Stormy seas kept containment crews at bay Monday as estimates of an oil spill off the coast of Newfoundland increased dramatically.
As much as 170,000 litres of oil could have dumped into the ocean during a malfunction aboard the Terra Nova oil platform.
Original estimates said about 40,000 litres had spilled.
"It's a large spill," said Fred Way, acting chairman and CEO of the Canada-Newfoundland Offshore Petroleum Board, which monitors the industry in the province. "It's not an Exxon Valdez category, but it's a large spill."
The board has suspended operations at Terra Nova until further notice.
Bob O'Brien, of the environmental group Ocean Net, said the area is home to many nesting birds and there will be habitat destruction.
"You're dealing with nature and its forces," he said. "I think the infrastructure that we have in place to clean up spills is probably very adequate, but you can't fight nature and its forces."
Mr. O'Brien said he's comfortable that Petro-Canada has been diligent in preparing for such a spill.
"We just need a weather break right now," he said.
The spill was the largest yet for Canada's East Coast offshore industry. But it was tiny when compared with other major spills around the world. In 1989, the oil tanker Exxon Valdez leaked 42 million litres of oil when it ran aground on the coast of Alaska.
Rough seas Monday prevented crews from containing the slick, which had been driven 24 kilometres south of the platform by wind.
Aerial surveillance Monday showed the oil was beginning to break up and officials did not expect to have containment barriers in place until Tuesday at the earliest.
There is some containment equipment on board the platform but crews struggled with high winds and waves as high as six metres.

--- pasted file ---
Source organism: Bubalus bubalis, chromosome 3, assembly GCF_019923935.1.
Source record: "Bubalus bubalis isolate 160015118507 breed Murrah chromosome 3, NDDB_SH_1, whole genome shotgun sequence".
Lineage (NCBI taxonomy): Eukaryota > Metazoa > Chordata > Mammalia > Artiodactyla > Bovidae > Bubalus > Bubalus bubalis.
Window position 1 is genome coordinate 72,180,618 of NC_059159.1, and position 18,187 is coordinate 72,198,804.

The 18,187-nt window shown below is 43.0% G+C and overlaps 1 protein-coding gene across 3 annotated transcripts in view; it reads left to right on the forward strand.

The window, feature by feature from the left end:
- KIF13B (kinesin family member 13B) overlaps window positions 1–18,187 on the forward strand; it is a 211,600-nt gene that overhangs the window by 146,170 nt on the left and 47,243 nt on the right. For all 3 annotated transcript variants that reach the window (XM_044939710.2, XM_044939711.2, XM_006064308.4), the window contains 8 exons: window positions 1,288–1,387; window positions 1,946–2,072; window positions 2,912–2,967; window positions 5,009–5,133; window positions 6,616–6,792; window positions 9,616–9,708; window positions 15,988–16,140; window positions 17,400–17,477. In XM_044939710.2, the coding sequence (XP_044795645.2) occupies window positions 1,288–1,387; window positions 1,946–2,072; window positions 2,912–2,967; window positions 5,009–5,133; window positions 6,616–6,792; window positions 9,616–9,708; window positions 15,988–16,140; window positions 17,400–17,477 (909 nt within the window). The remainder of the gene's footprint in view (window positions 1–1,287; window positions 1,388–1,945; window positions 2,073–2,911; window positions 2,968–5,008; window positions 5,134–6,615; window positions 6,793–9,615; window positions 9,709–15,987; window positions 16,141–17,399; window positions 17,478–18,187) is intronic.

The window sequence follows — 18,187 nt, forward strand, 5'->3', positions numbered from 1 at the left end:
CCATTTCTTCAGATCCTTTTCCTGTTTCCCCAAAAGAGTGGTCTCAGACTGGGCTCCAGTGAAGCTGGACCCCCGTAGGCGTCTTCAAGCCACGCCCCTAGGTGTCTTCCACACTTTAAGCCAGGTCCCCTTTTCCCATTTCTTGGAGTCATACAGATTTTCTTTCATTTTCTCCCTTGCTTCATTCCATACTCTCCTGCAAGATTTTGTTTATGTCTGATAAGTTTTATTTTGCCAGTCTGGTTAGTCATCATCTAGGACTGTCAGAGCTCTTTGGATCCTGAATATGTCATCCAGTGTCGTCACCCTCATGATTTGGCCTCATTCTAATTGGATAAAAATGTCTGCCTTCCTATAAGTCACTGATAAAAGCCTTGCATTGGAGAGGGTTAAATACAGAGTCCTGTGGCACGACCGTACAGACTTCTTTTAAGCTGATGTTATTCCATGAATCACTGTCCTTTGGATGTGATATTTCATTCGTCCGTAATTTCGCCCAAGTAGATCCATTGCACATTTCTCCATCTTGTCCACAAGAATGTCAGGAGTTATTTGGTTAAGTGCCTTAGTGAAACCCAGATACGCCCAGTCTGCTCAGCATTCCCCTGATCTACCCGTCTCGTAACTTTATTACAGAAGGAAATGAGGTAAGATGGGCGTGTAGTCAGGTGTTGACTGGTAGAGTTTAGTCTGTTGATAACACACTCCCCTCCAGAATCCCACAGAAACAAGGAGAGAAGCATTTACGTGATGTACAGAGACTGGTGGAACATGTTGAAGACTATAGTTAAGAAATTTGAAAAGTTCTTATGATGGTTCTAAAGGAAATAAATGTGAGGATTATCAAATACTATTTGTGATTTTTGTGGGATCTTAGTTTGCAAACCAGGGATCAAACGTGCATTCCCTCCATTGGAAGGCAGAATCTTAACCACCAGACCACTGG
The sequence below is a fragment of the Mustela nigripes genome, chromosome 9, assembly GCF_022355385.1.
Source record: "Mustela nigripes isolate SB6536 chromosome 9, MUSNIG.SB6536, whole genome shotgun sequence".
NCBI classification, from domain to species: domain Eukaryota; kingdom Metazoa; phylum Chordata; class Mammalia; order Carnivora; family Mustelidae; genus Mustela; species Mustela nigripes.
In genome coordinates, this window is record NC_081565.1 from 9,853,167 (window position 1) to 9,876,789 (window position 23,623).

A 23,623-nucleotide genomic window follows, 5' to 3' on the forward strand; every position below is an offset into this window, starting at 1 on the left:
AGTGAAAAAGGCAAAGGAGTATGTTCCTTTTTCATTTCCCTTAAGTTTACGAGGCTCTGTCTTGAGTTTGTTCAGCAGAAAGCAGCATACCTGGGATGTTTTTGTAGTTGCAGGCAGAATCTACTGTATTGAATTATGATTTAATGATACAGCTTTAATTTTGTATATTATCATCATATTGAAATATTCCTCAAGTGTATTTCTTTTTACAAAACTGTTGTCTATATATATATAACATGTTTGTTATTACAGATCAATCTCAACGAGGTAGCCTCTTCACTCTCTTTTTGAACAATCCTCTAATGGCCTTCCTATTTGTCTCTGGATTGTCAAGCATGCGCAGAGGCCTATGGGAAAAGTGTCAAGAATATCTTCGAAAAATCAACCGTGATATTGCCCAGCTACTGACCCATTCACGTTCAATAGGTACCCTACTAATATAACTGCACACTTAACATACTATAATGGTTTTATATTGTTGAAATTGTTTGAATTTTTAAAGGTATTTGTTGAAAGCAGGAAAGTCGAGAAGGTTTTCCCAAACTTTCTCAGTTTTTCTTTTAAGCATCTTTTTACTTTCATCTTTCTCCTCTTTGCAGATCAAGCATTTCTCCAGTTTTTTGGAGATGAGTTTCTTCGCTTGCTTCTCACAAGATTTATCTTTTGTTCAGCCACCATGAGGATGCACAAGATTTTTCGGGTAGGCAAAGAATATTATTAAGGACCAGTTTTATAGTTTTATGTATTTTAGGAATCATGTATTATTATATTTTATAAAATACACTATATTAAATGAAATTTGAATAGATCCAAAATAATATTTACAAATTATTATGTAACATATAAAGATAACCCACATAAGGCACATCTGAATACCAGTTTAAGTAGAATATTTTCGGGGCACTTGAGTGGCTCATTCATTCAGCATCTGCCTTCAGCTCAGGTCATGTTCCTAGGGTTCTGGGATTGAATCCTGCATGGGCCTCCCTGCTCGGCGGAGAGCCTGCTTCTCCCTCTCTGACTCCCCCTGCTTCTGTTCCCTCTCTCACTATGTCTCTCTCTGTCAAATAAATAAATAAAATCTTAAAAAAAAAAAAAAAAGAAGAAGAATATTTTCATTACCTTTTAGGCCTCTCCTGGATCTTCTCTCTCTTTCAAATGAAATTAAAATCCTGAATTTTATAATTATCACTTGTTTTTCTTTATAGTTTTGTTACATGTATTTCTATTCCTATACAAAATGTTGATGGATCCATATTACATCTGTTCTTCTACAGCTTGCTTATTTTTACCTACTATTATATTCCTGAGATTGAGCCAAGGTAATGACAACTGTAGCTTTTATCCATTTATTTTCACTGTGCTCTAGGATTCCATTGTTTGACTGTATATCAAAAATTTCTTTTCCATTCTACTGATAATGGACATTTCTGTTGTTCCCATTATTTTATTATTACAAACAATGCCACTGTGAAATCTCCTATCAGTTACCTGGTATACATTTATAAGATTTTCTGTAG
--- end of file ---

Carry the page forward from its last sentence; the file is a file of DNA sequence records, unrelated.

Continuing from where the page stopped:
"That's beyond where you would expect containment barriers to be effective," said Dave Burley, manager of environment for the board.
Supply vessels were also tracking the spread of the spill.
The likelihood that a slick from Terra Nova, located on the Grand Banks 350 kilometres southeast of St. John's, would ever reach shore is very low, said Mr. Way.
Petro-Canada said this did not affect its response.
"Any spill is significant for us and we are treating this incident with the highest priority," said Ed Martin, incident commander for the company.
Petro-Canada said an outside response team had also been deployed to the area with additional containment and cleanup equipment.
"Sea conditions have been not ideal for putting spill equipment in the water so we've not been able to do a lot of that at this point," said John Downton, spokesman for Petro-Canada, operator and 34 per cent interest-holder in Terra Nova.
Petro-Canada said the spill occurred just after 1 a.m. local time Sunday morning.
Oil that would normally be separated from water was released into the ocean as a result of a mechanical problem.
"It was related to a problem with the separation process," Mr. Downton said.
Oil is brought to the surface mixed with water.
"In this instance, effectively what happened is the oil and the water weren't completely separated - there was still some oil in the water that was discharged," Mr. Downton said.
Petro-Canada estimates only about 20 to 25 per cent of the oil will be recovered. Most of the rest will dissipate into the ocean and eventually break down.